Anxiety and Anticipation: Kendal Residents, Upper Valley Community Respond to the College’s Reopening Plan
Without a single reported case of COVID-19, Hanover’s Kendal Retirement Community has been lucky in avoiding the reach of the pandemic so far. But with thousands of Dartmouth undergraduates soon to be returning to campus from all over the country and world — some likely to be traveling from infection hotspots — the possibility of spread to the town and to other vulnerable Upper Valley communities like Kendal has become a source of uneasiness.
Even as New Hampshire has started taking steps toward reopening its economy and easing lockdown restrictions, older Hanover residents in Kendal have remained under a strict set of protective measures that have included mandatory mask-wearing and off-campus travel restrictions, as well as prohibiting in-person visitations until as late as last week.
Stew Wood ’56, a resident at the home, expressed some ambivalence about the news of Dartmouth’s re-opening.
“Anticipating the return of students is both a plus and, in some sense, raises some anxiety with regard to at least the kind of activities to which I was accustomed to before the virus struck,” Wood said.
Wood normally has the chance to develop a relationship with students through a College scholarship program that his family sponsors, but he said this year, he’s not sure what kind of engagement he’d be willing to sign up for. He also expressed disappointment about not being able to attend athletic events this fall, although he understands why the College made its decision to cancel sporting activities.
Another Kendal resident, Virginia “Ginia” Allison, who serves as a board member of the Dartmouth Club of the Upper Valley, called the College’s decision to bring students back to campus “wonderful” and thinks that the plan “accommodates lots of peoples’ desires and interests,” but expressed a concern about fraternities re-opening and causing a spike in COVID-19 cases.
“The biggest problem, really, I think is going to be social events. There’s where I think the Greek system has to step up to the plate, and it’s not going to be easy,” she said.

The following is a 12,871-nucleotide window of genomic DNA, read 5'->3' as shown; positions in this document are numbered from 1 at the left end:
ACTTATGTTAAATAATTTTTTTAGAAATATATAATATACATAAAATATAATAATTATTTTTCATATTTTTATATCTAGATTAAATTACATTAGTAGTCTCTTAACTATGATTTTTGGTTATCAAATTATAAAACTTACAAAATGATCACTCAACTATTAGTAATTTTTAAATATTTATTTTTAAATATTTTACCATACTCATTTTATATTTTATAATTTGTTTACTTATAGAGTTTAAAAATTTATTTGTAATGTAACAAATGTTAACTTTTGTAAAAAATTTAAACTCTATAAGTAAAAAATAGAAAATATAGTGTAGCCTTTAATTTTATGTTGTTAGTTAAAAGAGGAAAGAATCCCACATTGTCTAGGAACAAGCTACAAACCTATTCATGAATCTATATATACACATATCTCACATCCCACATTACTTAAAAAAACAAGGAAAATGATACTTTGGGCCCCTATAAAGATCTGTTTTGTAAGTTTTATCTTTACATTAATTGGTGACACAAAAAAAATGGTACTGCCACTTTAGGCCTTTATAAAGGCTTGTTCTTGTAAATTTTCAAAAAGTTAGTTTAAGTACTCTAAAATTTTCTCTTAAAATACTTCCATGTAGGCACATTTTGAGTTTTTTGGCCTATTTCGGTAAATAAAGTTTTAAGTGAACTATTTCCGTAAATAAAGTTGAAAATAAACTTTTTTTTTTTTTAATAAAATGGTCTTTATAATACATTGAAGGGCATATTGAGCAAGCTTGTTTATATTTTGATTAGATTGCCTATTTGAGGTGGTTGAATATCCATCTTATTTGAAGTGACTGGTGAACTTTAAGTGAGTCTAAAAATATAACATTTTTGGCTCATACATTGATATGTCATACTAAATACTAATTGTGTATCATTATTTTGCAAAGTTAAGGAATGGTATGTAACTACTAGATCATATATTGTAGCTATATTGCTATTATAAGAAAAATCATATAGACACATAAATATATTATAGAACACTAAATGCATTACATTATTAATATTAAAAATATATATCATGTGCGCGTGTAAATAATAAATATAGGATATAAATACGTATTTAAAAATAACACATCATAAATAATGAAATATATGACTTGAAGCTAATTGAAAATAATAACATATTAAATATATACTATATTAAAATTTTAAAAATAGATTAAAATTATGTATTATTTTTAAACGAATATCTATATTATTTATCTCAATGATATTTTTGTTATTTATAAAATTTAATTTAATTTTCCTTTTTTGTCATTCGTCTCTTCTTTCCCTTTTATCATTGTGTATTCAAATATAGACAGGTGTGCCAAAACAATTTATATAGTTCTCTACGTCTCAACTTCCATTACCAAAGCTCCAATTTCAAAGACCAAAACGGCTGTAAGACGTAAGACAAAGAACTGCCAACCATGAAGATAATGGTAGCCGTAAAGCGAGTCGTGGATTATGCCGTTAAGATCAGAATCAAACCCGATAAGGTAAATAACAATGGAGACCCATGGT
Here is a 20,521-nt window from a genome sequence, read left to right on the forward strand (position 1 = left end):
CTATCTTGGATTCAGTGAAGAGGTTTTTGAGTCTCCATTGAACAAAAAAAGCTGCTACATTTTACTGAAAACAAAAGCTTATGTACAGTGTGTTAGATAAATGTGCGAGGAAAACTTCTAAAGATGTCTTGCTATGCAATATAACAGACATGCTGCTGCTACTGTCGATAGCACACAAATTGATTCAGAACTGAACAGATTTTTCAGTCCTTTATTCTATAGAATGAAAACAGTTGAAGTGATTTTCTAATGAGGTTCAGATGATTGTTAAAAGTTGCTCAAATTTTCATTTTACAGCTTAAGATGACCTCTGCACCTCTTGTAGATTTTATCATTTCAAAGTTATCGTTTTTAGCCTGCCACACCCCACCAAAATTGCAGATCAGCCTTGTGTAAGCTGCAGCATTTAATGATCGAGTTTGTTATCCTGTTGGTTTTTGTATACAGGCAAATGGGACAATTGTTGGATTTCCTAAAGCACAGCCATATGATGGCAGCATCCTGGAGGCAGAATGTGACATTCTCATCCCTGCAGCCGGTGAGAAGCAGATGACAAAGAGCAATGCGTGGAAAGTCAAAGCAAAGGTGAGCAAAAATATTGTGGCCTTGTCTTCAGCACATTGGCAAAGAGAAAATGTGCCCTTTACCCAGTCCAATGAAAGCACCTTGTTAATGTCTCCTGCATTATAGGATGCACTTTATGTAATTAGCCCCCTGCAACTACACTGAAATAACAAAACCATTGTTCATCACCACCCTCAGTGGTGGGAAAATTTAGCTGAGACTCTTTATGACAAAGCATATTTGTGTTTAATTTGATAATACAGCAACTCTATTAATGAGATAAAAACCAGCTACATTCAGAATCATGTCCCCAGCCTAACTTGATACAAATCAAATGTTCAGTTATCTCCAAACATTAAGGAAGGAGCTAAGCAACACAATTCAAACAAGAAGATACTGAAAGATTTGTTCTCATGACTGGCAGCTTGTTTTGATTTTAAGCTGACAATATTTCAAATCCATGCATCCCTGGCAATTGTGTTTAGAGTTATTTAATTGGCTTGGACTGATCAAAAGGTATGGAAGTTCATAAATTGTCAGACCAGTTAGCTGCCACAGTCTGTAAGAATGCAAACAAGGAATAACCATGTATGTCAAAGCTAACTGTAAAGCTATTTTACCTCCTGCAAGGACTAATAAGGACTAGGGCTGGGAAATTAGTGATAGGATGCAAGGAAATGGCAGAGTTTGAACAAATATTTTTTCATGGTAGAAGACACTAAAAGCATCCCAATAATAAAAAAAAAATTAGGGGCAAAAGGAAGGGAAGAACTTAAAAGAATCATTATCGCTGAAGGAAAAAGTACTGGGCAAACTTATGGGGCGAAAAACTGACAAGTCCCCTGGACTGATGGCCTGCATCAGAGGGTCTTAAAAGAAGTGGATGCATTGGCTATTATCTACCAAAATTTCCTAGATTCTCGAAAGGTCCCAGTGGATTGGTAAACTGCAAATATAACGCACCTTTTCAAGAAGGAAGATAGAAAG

Allison’s analogy for students returning to campus is that, just as students must consider the customs of another country when traveling, they should heed the customs and rules of the larger Dartmouth and Upper Valley communities.
On whether students will adhere to public health guidelines, Wood foresees a mixed bag. “My memory of my own college days is still clear enough to know that students press the boundaries under which they are told to live,” Wood said. However, he believes that students’ willingness to abide by the College’s rules will vary based on their personal experiences.
“I think students coming back who have grandparents they’ve witnessed being either touched by the virus, or protected from it in circumstances like we’re in, those students with that kind of background and experience are likely to behave differently from those who have not had that kind of experience.”
Wood thinks that the public health measures that the College has set out so far are all very reasonable, but he can see some students feeling constrained by these rules once they arrive on campus. Others, he thinks, will just be happy to be on campus, and will accept their responsibility to the school and community.
“I trust the student population coming back is going to take this seriously, but I just know, human beings being what they are, at age 86, [some of us] still push boundaries,” added Wood, chuckling.
Allison, who has been in touch with students and has heard about their experiences sheltering at home and taking classes remotely, commended Dartmouth students’ adaptability to accept a difficult situation. In addition, both Wood and Allison complimented the work of the Tuck students behind Hanover Helpers, an organization created by Natalie Triedman Tu’20 that shops for and delivers groceries to seniors and vulnerable individuals in the Upper Valley.
In neighboring Lebanon, city manager Shaun Mulholland said that the city, in anticipation of the students’ return, is taking steps to ensure the safety of both students and of residents. According to Mulholland, one of the steps currently being considered is a Lebanon-wide mask ordinance, which the city will discuss in a meeting on August 5 and bring to a public hearing on the 19th.